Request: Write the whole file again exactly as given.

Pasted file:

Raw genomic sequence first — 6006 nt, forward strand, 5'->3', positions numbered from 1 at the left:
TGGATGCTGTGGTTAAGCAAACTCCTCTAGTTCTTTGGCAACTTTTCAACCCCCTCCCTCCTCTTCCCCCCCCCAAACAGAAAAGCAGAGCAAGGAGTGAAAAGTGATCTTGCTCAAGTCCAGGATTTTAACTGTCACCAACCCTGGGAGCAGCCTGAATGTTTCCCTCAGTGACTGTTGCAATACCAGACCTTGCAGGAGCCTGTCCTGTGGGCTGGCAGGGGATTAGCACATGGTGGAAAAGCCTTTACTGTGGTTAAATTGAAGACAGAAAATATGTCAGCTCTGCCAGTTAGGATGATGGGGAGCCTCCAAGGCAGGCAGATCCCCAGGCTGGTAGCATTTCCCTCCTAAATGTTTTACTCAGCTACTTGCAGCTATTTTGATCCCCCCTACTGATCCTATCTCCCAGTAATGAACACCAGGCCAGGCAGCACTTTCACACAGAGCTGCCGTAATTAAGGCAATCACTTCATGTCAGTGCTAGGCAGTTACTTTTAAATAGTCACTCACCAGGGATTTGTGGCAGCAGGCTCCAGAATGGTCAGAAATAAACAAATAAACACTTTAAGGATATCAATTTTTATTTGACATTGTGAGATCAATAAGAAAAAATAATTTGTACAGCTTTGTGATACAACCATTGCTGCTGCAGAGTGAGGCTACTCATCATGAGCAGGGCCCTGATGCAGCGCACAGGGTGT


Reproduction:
Raw genomic sequence first — 6006 nt, forward strand, 5'->3', positions numbered from 1 at the left:
TGGATGCTGTGGTTAAGCAAACTCCTCTAGTTCTTTGGCAACTTTTCAACCCCCTCCCTCCTCTTCCCCCCCCCAAACAGAAAAGCAGAGCAAGGAGTGAAAAGTGATCTTGCTCAAGTCCAGGATTTTAACTGTCACCAACCCTGGGAGCAGCCTGAATGTTTCCCTCAGTGACTGTTGCAATACCAGACCTTGCAGGAGCCTGTCCTGTGGGCTGGCAGGGGATTAGCACATGGTGGAAAAGCCTTTACTGTGGTTAAATTGAAGACAGAAAATATGTCAGCTCTGCCAGTTAGGATGATGGGGAGCCTCCAAGGCAGGCAGATCCCCAGGCTGGTAGCATTTCCCTCCTAAATGTTTTACTCAGCTACTTGCAGCTATTTTGATCCCCCCTACTGATCCTATCTCCCAGTAATGAACACCAGGCCAGGCAGCACTTTCACACAGAGCTGCCGTAATTAAGGCAATCACTTCATGTCAGTGCTAGGCAGTTACTTTTAAATAGTCACTCACCAGGGATTTGTGGCAGCAGGCTCCAGAATGGTCAGAAATAAACAAATAAACACTTTAAGGATATCAATTTTTATTTGACATTGTGAGATCAATAAGAAAAAATAATTTGTACAGCTTTGTGATACAACCATTGCTGCTGCAGAGTGAGGCTACTCATCATGAGCAGGGCCCTGATGCAGCGCACAGGGTGT